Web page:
The Australian Greens policy is to seek a “Comprehensive, Adequate and Representative (CAR) system of marine reserves in both Commonwealth and state and territory waters, to adequately conserve and protect Australia’s unique marine, coastal and estuarine biodiversity”. 

The Greens aim to “ensure that the National Representative System of Marine Protected Areas program has legislated targets of a minimum of 30% ‘no take’ areas per bioregion by 2012.”

For the full version of the Australian Greens policy on Marine and Coastal Areas, click here


The politics of Marine Parks

A large number of community groups and non-government organisations have been campaigning for the protection of marine ecosystems and supporting the establishment of marine parks and sanctuary zones for many years. At the same time there has also been a concerted campaign by individuals and organisations who oppose marine parks (eg commercial fishing interests and some recreational fishers). 

A diversity of views and a robust debate is a sign of a healthy democracy, however some anti-marine parks campaigners have been scaremongering and spreading a great deal of misinformation about marine parks which has caused unnecessary concern to some individuals and communities.  See “Myths & Facts” below for more information.

On February 9th 2011, the Liberal Party moved a motion in the Legislative Council calling on the Minister for Environment and Conservation to place an immediate moratorium on the imposition of the draft sanctuary zones contained within the Marine Parks’ outer boundaries for South Australia.  On February 23rd Mark spoke against the Liberals motion. Click here to read his speech.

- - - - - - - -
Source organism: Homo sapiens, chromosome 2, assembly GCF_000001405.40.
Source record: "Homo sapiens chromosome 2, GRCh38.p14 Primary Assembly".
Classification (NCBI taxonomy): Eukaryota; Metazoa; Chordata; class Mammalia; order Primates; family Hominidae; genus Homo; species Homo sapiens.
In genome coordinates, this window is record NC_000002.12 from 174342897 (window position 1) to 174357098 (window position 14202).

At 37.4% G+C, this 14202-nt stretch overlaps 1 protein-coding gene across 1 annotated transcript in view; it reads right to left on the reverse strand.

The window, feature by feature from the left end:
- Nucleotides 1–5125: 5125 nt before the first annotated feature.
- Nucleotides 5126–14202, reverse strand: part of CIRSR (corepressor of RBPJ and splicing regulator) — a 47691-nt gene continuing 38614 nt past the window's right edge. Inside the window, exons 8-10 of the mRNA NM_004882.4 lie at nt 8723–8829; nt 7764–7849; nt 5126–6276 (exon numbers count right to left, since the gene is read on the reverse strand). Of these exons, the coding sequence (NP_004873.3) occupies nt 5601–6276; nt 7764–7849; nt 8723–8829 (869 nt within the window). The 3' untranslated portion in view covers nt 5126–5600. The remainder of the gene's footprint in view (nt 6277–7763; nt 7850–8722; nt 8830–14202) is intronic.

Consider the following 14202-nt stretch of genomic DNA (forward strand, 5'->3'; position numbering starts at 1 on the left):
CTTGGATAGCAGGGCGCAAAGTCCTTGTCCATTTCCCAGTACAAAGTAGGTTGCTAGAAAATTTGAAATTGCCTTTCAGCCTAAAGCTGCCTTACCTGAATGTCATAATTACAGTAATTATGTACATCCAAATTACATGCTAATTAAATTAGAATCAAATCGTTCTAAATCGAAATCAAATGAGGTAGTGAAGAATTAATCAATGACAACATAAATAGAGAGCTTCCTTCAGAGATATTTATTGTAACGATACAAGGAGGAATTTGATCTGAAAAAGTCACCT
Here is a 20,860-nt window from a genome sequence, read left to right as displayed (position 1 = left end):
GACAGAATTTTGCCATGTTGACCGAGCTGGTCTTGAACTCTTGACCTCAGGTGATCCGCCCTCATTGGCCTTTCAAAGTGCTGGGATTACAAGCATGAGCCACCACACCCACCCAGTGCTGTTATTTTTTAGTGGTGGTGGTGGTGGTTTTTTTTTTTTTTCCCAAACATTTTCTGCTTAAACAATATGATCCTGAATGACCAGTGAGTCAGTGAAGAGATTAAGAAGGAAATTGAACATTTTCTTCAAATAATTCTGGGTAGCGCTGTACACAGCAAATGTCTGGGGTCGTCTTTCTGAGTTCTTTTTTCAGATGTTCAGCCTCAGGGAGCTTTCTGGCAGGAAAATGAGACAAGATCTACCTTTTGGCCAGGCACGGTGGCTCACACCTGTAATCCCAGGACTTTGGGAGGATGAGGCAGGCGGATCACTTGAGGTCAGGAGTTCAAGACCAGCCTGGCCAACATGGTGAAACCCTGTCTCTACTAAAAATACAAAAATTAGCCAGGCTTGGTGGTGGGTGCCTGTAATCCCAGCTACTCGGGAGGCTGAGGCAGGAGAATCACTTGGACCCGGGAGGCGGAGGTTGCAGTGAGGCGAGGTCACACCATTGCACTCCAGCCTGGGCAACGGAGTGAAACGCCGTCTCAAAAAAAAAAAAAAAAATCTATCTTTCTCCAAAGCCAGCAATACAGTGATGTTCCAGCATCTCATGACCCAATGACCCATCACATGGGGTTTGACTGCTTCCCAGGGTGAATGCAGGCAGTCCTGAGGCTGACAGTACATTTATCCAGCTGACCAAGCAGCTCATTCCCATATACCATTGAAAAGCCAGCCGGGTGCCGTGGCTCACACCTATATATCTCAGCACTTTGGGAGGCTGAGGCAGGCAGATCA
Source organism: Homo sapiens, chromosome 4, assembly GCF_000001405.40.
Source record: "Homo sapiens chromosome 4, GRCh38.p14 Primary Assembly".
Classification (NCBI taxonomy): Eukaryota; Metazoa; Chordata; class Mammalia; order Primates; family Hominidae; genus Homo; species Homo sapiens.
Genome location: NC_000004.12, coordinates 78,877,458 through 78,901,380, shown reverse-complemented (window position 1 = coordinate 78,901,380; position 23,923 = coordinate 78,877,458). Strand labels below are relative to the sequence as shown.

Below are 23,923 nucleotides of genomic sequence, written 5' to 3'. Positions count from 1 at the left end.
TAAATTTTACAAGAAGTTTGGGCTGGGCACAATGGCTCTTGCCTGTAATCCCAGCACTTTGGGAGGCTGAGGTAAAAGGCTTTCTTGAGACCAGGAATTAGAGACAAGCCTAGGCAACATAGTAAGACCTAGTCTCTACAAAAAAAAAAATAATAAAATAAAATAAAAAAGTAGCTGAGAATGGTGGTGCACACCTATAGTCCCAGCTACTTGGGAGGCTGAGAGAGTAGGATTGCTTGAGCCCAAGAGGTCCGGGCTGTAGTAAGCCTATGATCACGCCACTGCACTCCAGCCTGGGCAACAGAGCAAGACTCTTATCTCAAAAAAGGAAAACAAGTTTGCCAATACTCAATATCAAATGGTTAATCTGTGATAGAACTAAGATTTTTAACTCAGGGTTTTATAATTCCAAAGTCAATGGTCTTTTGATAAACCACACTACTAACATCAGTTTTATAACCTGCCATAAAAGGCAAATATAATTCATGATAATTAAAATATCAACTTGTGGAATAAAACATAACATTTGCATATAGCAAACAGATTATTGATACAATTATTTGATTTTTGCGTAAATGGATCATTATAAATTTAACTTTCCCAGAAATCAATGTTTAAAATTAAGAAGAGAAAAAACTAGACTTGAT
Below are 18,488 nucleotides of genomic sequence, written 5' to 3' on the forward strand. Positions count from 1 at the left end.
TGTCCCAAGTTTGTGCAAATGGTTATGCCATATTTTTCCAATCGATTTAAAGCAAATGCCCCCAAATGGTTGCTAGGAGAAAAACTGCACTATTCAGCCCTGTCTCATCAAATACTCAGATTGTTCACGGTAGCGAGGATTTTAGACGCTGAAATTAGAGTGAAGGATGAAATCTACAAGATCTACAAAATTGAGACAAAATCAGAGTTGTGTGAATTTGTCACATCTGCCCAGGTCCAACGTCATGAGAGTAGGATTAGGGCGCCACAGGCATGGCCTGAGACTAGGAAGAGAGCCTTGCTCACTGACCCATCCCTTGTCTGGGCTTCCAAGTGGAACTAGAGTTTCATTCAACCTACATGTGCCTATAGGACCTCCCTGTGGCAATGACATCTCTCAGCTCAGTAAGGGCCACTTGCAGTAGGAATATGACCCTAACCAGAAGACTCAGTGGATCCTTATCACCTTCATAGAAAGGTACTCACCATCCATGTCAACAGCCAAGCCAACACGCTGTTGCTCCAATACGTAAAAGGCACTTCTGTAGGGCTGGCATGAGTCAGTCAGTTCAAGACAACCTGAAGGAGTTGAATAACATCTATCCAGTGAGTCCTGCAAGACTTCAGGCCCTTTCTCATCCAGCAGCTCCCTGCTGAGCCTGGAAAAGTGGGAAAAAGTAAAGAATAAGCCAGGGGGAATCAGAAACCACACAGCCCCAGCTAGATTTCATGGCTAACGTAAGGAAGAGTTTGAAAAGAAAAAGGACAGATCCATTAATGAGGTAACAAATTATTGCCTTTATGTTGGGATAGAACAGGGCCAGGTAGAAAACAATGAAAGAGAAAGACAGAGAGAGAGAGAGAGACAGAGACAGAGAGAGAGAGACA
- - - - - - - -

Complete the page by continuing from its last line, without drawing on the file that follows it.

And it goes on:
In March 2011, Family First moved a motion to establish a Select Committee Inquiry into marine parks with the following terms of reference: ”(a) claims by Professor Bob Kearney that the evidence used by the government in support of marine parks reflected a 'biased misuse of the available science'; (b) detrimental effects to recreational fishers and the commercial fishing industry through the imposition of marine parks; (c) detrimental effects to property values through the imposition of marine parks; (d) complaints by local communities and fishing groups regarding the consultation process associated with the implementation of marine parks; (e) interstate and international moves to limit the extent of sanctuary zones; and (f) the correct balance of general marine park areas to no-take sanctuary zone areas.” 

With the support of the Liberal Party, the Select Committee was established by the Legislative Council in May 2011.  Click here to read Mark’s speech in response to the motion.